Book Review: The Imbued Lockblade by M.D. Presley (Sol's Harvest #2)

 

Book links: AmazonGoodreads

ABOUT THE AUTHOR: Never passing up the opportunity to speak about himself in the third person, M.D. Presley is not nearly as clever as he thinks he is. Born and raised in Texas, he spent several years on the East Coast and now waits for the West Coast to shake him loose. His favorite words include defenestrate, callipygian, and Algonquin. The fact that monosyllabic is such a long word keeps him up at night.

Publisher: M.D. Presley (July 13, 2022) Page count: 435 Formats: ebook, paperback

“The Imbued Lockblade” picks up where “The Woven Ring” left off. Marta Childress, accompanied by a pair of freebooters named Luca and Isabelle, plans to deliver the catatonic Caddie Hendrix to the child’s father. Marta secretly intends to kill the man to save the nation of Newfield from a second civil war.

As the story unfolds, Marta starts to trust her companions, but she may be proven wrong as it becomes apparent that Luca has plenty of secrets. Similar to “The Woven Ring,” “The Imbued Lockblade” skillfully weaves two storylines—one in the present and the other revealing Luca’s past and the path that led him to become who he is today.

Both storylines progress and build up to a dual climax. The pacing of the book is good, and from the start, I was invested in the story and characters. It felt like meeting exciting people I wanted to know more about. However, readers who prefer non-stop action may find the pacing a bit slow in some places. If you are intrigued by Luca and eager to learn more about him, you will be thrilled by the insights provided. But if you don’t care much for his character, there’s a risk you might feel overwhelmed by the amount of information on his backstory, especially as it is presented amidst action sequences.

“The Imbued Blade” is undoubtedly a character-driven story. Both the protagonists and antagonists are complex and morally ambiguous characters, caught in a conflict that brings out the best and worst in them. Each character has dreams, plans, and aspirations, but the Civil War and personal struggles influence their choices, which in turn impact others.

My favorite character is Marta, hands down. She’s not always likable and has been described as an antihero, but I don’t see her that way. After all she has been through, I wouldn’t expect her to be sunny and cheerful. Her moral ambiguity is what makes her so interesting to me. If you were hoping for her to have light-hearted moments or fall in love, you’ll be disappointed. Instead, she faces dangerous foes and is proven wrong at times. She’s a force to be reckoned with, especially with her new Armor, a sort of Exoskeleton, that makes her formidable in battle.

However, it is Luca Dolphus who receives the most attention in this book. We learn about his past, his relationship with Isabelle, and the kind of person he is. Charming and charismatic, he is undefeated in battle as long as he wields his Imbued Blade. Luca is an interesting character, driven by ambition and passion, yet also willing to make significant sacrifices for his loved ones. The story of Luca obtaining the Imbued Blade is heart-wrenching and well-done. I wouldn’t mind reading a short story focusing on his misadventures during his time at the Hottenkof School of Tshi—an intriguing concept for a blade school inspired by flying insects and cool trials allowing students to progress in the school hierarchy.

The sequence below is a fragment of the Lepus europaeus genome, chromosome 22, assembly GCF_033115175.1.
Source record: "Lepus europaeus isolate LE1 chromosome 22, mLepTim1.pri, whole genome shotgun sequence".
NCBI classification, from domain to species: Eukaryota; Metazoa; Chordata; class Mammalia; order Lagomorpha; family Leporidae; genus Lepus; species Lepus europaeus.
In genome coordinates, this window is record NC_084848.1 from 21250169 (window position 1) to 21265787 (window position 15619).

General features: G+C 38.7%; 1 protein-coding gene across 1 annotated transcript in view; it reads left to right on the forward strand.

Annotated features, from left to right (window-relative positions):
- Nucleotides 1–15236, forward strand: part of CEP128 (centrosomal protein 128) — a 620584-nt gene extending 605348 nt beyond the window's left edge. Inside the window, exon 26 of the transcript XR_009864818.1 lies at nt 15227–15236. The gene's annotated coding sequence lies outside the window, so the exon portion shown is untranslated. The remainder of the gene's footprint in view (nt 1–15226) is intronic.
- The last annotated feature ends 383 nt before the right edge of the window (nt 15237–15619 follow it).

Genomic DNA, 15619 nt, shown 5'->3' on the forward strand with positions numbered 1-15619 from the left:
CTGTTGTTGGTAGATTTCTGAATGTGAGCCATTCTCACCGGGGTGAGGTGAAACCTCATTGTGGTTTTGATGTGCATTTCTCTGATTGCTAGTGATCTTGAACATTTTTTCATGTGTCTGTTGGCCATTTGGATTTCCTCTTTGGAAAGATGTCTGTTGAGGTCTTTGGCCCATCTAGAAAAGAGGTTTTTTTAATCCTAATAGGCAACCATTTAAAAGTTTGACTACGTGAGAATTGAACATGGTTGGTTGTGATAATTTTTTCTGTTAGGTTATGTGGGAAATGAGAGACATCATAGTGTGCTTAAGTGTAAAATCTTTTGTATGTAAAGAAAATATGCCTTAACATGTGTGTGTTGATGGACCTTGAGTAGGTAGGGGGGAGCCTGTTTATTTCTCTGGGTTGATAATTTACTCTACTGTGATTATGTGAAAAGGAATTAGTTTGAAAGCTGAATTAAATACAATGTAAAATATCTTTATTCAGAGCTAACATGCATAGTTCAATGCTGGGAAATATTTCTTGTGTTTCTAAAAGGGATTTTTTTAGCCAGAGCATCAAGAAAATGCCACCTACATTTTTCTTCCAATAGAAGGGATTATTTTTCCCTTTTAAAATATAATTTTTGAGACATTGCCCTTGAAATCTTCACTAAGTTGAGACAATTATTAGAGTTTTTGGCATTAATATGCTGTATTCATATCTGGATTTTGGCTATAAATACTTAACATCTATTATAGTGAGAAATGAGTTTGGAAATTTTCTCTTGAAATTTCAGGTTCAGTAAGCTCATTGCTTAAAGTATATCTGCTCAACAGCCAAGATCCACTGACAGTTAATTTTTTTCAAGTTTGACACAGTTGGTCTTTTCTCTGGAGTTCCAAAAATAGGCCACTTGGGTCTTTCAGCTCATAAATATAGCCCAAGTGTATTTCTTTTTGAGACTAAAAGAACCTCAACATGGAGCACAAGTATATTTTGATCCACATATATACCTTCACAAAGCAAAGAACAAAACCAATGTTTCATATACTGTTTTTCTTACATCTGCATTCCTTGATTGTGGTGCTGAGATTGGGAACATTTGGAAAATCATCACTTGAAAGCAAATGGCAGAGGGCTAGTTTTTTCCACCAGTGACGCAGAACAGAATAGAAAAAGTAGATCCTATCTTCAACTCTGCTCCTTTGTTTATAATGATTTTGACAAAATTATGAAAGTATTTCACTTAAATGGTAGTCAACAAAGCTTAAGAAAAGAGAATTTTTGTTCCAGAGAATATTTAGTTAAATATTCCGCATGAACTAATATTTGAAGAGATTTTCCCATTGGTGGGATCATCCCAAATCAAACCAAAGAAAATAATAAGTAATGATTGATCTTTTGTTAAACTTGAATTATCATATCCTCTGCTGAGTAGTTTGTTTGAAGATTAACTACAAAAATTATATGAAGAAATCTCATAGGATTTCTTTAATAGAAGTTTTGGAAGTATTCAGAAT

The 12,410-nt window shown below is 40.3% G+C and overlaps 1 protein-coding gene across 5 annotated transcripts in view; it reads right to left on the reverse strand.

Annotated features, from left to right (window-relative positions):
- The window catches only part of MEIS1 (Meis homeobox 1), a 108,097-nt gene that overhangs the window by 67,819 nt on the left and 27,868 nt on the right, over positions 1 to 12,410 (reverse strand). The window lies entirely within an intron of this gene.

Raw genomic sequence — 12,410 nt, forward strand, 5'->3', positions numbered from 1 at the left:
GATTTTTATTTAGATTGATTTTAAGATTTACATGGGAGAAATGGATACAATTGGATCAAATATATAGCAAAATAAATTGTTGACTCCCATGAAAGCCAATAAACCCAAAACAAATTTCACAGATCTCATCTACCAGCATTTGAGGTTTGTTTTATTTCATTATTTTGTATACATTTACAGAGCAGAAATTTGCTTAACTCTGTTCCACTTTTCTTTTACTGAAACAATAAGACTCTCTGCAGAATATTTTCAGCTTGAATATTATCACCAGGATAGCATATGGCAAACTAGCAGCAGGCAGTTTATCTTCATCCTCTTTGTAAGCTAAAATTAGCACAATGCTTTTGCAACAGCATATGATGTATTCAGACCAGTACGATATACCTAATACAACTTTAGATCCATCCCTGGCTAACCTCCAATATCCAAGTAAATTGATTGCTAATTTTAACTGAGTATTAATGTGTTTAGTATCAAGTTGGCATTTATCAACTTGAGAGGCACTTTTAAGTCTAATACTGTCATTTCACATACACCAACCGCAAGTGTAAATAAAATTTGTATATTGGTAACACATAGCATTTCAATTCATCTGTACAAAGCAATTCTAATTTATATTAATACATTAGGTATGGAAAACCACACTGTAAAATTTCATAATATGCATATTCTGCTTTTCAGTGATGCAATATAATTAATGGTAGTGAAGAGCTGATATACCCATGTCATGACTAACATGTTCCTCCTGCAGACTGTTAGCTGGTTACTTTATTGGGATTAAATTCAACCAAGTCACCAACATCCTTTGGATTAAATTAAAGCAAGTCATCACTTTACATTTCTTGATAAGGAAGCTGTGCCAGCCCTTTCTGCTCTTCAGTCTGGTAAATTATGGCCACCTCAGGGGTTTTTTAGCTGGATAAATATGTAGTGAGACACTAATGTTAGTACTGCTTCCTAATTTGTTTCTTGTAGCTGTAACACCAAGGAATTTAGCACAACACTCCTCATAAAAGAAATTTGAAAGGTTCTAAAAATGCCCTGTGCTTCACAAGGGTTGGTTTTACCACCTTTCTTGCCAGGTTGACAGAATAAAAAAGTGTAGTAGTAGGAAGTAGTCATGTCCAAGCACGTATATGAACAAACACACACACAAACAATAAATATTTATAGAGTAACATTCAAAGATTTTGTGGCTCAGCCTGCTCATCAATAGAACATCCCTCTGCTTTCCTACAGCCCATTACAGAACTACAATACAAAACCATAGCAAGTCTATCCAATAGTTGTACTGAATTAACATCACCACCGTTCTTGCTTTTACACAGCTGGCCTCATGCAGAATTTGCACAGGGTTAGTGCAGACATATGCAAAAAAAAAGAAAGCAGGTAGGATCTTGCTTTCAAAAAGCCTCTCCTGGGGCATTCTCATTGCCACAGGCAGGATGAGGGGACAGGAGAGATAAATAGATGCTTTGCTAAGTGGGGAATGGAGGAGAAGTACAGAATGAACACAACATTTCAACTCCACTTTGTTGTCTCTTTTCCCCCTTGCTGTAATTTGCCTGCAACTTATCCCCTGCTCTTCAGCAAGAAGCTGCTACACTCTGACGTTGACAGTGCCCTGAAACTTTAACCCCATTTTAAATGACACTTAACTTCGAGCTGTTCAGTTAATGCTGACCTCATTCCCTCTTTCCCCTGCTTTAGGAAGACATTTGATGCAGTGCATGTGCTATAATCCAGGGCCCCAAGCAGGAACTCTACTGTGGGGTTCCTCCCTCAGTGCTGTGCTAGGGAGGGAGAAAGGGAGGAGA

While Isabelle isn’t a point-of-view character, we learn much more about her and her relationship with Luca. Her Ingio blood makes her wild at times, but she is also fiercely loyal—a trait worth appreciating.

Finally, Caddie’s secret is revealed (although not fully explained), and without giving away any spoilers, she holds a unique position in the understanding of Sol’s will.

The world-building in the series continues to impress with its scale and depth. In “The Imbued Blade,” the author delves into the culture of the Dobra—a mashup of Roma/Jewish traditions in our world. We learn a lot about their customs and lifestyle, as well as their secret rituals, such as imbuing things, a process that requires death. The clan structure is intricate and well-developed.

The writing and prose are precise and to the point. The author enjoys incorporating archaisms and informal American terms, which adds to the flavor of the story.

If you enjoyed “The Woven Ring,” chances are you’ll love “The Imbued Blade,” especially if you were curious about Luca and Isabelle’s pasts. Luca truly shines as the hero of this story, and we learn a lot about him and the Dobra culture. The book ends with a sort of cliffhanger or game-changer that promises even more intrigue. I can’t wait to see where the story goes next. Additionally, I’m curious if the author will continue the tradition of telling the story in two parallel timelines presented in alternating chapters. Carmichael’s perspective on the events could be compelling, given how skillfully he manipulates all the strings. Learning more about Isabelle would also be quite intriguing.

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